- Sam Khan Jr., ESPN Staff Writer
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COLLEGE STATION, Texas -- Texas A&M senior linebacker Sean Porter remembers what the perception of the Aggies seemed to be in July in Birmingham, Ala.
It was the Aggies' formal introduction into the Southeastern Conference, and everyone wondered what to make of Texas A&M, one of the two new programs. Many dismissed the Aggies' chances of being a serious factor in the conference. At least, that's what Porter inferred from the tone of some of the questions he was asked.
"I remember going to SEC media day," Porter said. "All those guys in there were looking at us like we were going to be some kind of doormat."
A&M coach Kevin Sumlin said plainly on Saturday, "We didn't care what everyone else's expectations were."
With that disregard and an optimism ushered in by new everything -- coaching staff, league, schemes, some players and even the uniforms -- the Aggies set out to rewrite the narrative some had already written. With their latest win, a 59-29 crushing of Missouri on Saturday at Kyle Field that put a bow on their regular season, they have done just that.
The win locked the No. 9 Aggies into a tie for second place in the SEC West with LSU. Texas A&M (10-2, 6-2 SEC) will finish the regular season in the top 10 and has won 10 games for the first time since 1998. The Aggies did it in part because of the confidence they carried, instilled by Sumlin and the coaching staff from the start.
"We thought we were going to win all of our games," Porter said. "We truthfully thought that."
A big part also was played by their wunderkind quarterback, redshirt freshman Johnny Manziel. The Kerrville (Texas) Tivy product exceeded just about everyone's expectations, compiling an SEC single-season-record 4,600 total yards in 12 games, eclipsing the mark set by Auburn's Cam Newton in 14 games in 2010. He was his usual dazzling self Saturday, throwing for 372 yards and three touchdowns and rushing for two more, eating up 439 total yards.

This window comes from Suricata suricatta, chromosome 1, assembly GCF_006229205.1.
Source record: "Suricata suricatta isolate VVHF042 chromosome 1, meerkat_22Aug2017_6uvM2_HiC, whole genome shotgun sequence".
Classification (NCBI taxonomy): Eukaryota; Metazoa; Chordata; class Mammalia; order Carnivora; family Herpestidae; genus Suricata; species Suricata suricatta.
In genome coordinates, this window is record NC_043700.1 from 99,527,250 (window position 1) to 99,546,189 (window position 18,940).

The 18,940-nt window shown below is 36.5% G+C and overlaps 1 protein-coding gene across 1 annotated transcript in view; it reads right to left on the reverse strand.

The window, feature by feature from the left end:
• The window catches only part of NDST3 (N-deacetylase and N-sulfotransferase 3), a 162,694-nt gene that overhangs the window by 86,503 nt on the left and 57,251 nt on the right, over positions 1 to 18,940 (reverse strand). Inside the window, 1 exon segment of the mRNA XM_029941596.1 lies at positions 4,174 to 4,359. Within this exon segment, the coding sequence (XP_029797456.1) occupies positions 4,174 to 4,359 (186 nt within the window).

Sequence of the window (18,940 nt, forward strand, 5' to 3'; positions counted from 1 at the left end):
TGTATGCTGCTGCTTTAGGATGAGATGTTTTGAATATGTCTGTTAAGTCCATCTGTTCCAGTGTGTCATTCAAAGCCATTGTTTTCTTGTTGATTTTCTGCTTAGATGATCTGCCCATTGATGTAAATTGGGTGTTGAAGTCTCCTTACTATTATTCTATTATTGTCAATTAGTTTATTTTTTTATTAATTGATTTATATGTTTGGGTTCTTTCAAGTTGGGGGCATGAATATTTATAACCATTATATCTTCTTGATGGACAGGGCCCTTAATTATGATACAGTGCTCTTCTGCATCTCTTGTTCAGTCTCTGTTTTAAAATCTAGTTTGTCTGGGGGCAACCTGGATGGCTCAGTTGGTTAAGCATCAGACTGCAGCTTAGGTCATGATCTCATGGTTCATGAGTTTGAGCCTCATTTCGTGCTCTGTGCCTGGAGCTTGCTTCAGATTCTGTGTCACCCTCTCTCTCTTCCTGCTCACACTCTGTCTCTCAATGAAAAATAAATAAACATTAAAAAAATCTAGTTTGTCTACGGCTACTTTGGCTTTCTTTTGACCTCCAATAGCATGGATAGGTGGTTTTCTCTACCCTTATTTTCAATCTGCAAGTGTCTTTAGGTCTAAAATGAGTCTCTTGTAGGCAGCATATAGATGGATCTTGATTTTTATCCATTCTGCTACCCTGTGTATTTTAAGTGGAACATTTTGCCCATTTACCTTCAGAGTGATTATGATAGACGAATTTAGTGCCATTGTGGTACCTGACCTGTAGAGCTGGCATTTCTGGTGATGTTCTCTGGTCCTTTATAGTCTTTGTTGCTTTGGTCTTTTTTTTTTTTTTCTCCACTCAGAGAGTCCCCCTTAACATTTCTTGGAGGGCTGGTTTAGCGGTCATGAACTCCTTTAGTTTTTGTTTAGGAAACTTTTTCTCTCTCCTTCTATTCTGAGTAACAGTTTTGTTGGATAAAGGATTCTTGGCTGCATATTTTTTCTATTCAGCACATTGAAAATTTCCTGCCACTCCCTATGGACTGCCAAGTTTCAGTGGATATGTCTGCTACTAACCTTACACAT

His season was good enough to put him into consideration for the Heisman Trophy, and he could be the front-runner going into the season's final weekend. The Aggies won't play, so his case has been made, and his coaches and teammates believe Manziel is worthy.
"I think you put Johnny's numbers up against anybody in a single season -- not just this year, but any year, anybody who has ever played the game -- and they speak for themselves," Sumlin said. "The voters are going to recognize that. ... You put that in perspective with the league we're playing in, I think the combination of those two things will tell you all the things you need to know about voting."
It isn't just the numbers, but also the way Manziel put them up. On Saturday, he had several highlight-worthy throws that involved him zigzagging around the Missouri defense. He did so despite suffering a knee injury in the second quarter. After he sat out briefly, the training staff determined it wasn't serious and Manziel was back in the game with a brace, doing the things that have earned him the nickname "Johnny Football."
"Johnny is the most exciting player in the world," senior defensive tackle Spencer Nealy said. "Johnny deserves it, and he has competed consistently. He is an incredible player and a good guy, too."
And Manziel hasn't done it alone. Far from it. Questions coming into the season about the defensive line were answered resoundingly by Nealy and junior Damontre Moore in particular. Moore spent much of the season in the national lead in sacks and tackles for loss, and Nealy has been an integral part of the line's success, moving from defensive end to defensive tackle and doing so successfully, taking on double-teams and still having an impact. On Saturday, Nealy finished with seven tackles, two for loss, with a quarterback hurry and a pass breakup.
"What you saw tonight was a culmination of him every week," Sumlin said. "I can remember in the spring and in two-a-days going, 'Wow, we're going to move him inside and play D-tackle?' The guy week after week after week has played with incredible energy and has been another catalyst for us on this team."
Senior leadership was a big part of it, too. From guys such as receiver Ryan Swope, linebackers Porter and Jonathan Stewart, safety Steven Terrell, and center Patrick Lewis, the Aggies bought in to what Sumlin and the new staff preached, something Sumlin called, "Belief without proof."
Those players produced and paved the way for what has been a memorable season and a statement year for the Aggies in their inaugural SEC campaign.
"As a coaching staff, we're forever grateful for them because they didn't sign up for us," Sumlin said. "They could have easily said 'You know what, I'm tired of this,' and they didn't do that. There's no way that we could have won half as many games as we did this year if those guys didn't buy in and lead this football team."
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